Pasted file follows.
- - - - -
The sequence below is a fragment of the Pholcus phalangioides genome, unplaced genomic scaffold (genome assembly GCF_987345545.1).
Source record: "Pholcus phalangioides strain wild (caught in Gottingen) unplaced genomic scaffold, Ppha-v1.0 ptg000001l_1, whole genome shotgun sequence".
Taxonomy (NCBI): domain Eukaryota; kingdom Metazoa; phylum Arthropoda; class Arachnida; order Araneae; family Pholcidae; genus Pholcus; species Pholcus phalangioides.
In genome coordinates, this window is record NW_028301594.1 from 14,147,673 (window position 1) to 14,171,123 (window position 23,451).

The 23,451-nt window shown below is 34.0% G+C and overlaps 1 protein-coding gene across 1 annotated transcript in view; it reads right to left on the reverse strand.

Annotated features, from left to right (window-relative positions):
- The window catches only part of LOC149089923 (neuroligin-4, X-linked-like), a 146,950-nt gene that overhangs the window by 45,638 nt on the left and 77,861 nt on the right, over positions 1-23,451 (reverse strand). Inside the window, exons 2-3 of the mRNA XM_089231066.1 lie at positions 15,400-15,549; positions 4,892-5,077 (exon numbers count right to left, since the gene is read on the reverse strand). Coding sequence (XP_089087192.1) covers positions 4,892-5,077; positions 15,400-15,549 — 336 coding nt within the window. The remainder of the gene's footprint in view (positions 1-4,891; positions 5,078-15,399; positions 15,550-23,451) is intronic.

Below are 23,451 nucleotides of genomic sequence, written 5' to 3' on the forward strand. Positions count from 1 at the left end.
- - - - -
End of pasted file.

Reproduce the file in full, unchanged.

The sequence below is a fragment of the Pholcus phalangioides genome, unplaced genomic scaffold (genome assembly GCF_987345545.1).
Source record: "Pholcus phalangioides strain wild (caught in Gottingen) unplaced genomic scaffold, Ppha-v1.0 ptg000001l_1, whole genome shotgun sequence".
Taxonomy (NCBI): domain Eukaryota; kingdom Metazoa; phylum Arthropoda; class Arachnida; order Araneae; family Pholcidae; genus Pholcus; species Pholcus phalangioides.
In genome coordinates, this window is record NW_028301594.1 from 14,147,673 (window position 1) to 14,171,123 (window position 23,451).

The 23,451-nt window shown below is 34.0% G+C and overlaps 1 protein-coding gene across 1 annotated transcript in view; it reads right to left on the reverse strand.

Annotated features, from left to right (window-relative positions):
- The window catches only part of LOC149089923 (neuroligin-4, X-linked-like), a 146,950-nt gene that overhangs the window by 45,638 nt on the left and 77,861 nt on the right, over positions 1-23,451 (reverse strand). Inside the window, exons 2-3 of the mRNA XM_089231066.1 lie at positions 15,400-15,549; positions 4,892-5,077 (exon numbers count right to left, since the gene is read on the reverse strand). Coding sequence (XP_089087192.1) covers positions 4,892-5,077; positions 15,400-15,549 — 336 coding nt within the window. The remainder of the gene's footprint in view (positions 1-4,891; positions 5,078-15,399; positions 15,550-23,451) is intronic.

Below are 23,451 nucleotides of genomic sequence, written 5' to 3' on the forward strand. Positions count from 1 at the left end.